- South Branch Park River Flood Control System Maintenance Project
work along Trout Brook in West Hartford, Piper Brook in Newington and the
South Branch Park River in Hartford, see project information posted by
Ct Department of Energy and Environmental Protection
- Connecticut Water Planning Council: The Park River regional watershed overlaps the seven of the eight voting member towns of the MDC, which supplies clean drinking water to approximately 1/3 of Connecticut. Due to sprawling development, population growth has outpaced the sustainability of water supplies. The State of Ct has begun an extensive assessment of state water supply along with current and projected usage. The abundant supply of clean drinking water is key to the redevelopment of vibrant high-density communities within a fabric of healthy neighborhood parks, greenways and open spaces throughout the watershed. To learn more about the State Water Planning Council, see the Ct DEEP description, and updates from Rivers Alliance of Ct or review Agenda and Meeting Minutes.
- Meanwhile, we continue working on site specific issues with stakeholders in various areas of the watershed, including issues pertaining to Trout Brook, Bass Brook, Gully Brook, and the North Branch Park River. We are also gathering a citizen summary of conditions and concerns throughout the watershed. Contact us to share information about environmental issues (good and bad) in your neighborhood. If your group would like to learn more about urban-suburban stewardship, contact us to schedule a Park Watershed presentation.
ALSO – on-going federal and regional policy and planning issues:
- WATERS OF THE USA, remains an important, on-going local and national topic. Although the public comment period for the rule closed on November 14, 2014, the rule still needs to pass through the US House and Senate before becoming law. The rule will help to clarify the value of healthy water quality in upstream tributaries such as Trout Brook, Piper Brook, and Bass Brook that converge as the South Branch; and tributaries such as Wash Brook, Tumble Brook, Beamans Brook, and Filley Brook that converge into the North Branch of the Park River. The convergence of the North and South Branches, and Gully Brook form the Park River that flows into the navigable waters of the Connecticut River, which is the largest source of fresh water to the Long Island Sound.Learn more: Read the two page proposed definition of “Waters of the United States” by EPA and the Army Corps of Engineers. Due to recent Supreme Court decisions, this clarification of the scope of waters protected under the 1972 Clean Water Act is now needed. For further information, see the US EPA website, Waters of the USA.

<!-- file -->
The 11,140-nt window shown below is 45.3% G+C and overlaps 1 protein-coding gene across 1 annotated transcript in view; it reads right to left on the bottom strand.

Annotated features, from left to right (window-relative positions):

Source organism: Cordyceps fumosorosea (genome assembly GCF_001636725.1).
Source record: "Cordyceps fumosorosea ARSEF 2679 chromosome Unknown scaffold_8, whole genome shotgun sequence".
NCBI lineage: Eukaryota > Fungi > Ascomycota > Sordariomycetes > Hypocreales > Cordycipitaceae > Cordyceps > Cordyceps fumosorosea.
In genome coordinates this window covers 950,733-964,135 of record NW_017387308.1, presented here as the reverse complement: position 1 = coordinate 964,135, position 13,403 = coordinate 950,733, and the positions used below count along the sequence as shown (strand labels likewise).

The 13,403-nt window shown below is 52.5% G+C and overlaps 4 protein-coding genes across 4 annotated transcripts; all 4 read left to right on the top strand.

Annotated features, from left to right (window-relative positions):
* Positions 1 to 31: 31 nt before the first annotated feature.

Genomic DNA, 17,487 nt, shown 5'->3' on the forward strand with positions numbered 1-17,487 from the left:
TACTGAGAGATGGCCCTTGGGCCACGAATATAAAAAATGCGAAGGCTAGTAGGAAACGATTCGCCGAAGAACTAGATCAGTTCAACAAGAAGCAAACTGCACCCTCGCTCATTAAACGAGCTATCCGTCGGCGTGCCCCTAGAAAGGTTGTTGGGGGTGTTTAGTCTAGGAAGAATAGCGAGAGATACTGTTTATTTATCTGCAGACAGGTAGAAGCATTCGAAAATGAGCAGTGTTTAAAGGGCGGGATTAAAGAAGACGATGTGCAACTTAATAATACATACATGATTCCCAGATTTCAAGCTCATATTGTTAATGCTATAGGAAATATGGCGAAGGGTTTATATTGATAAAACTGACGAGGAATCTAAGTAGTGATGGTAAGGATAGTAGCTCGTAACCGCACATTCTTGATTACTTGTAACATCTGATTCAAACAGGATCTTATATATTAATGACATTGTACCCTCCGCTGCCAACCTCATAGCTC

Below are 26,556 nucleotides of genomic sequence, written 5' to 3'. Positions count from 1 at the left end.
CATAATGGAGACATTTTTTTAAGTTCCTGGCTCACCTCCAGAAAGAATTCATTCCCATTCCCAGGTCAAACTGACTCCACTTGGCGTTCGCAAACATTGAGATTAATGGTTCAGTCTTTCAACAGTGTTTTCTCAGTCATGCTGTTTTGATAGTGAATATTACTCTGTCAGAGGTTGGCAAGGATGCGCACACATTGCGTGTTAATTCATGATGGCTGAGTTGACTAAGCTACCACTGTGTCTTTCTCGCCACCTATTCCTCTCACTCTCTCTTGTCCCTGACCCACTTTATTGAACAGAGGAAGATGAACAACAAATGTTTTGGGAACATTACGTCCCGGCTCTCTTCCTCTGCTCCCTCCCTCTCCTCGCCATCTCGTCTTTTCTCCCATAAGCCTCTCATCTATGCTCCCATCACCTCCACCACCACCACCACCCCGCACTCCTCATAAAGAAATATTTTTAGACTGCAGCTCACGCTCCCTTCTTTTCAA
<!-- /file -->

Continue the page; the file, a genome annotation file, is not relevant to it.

- Silvio O. Conte National Fish & Wildlife Refuge:
DRAFT Comprehensive Conservation Plan – comment period closed
Public Hearing: 6-9pm on November 12
at Sessions Woods WMA, 341 Milford Street (Route 69), Burlington, CT 06013
Or submit comments online by November 16. 2015
Federal Docket # FWS-R5-NWRS-2015-0036
See Conte Refuge CCP website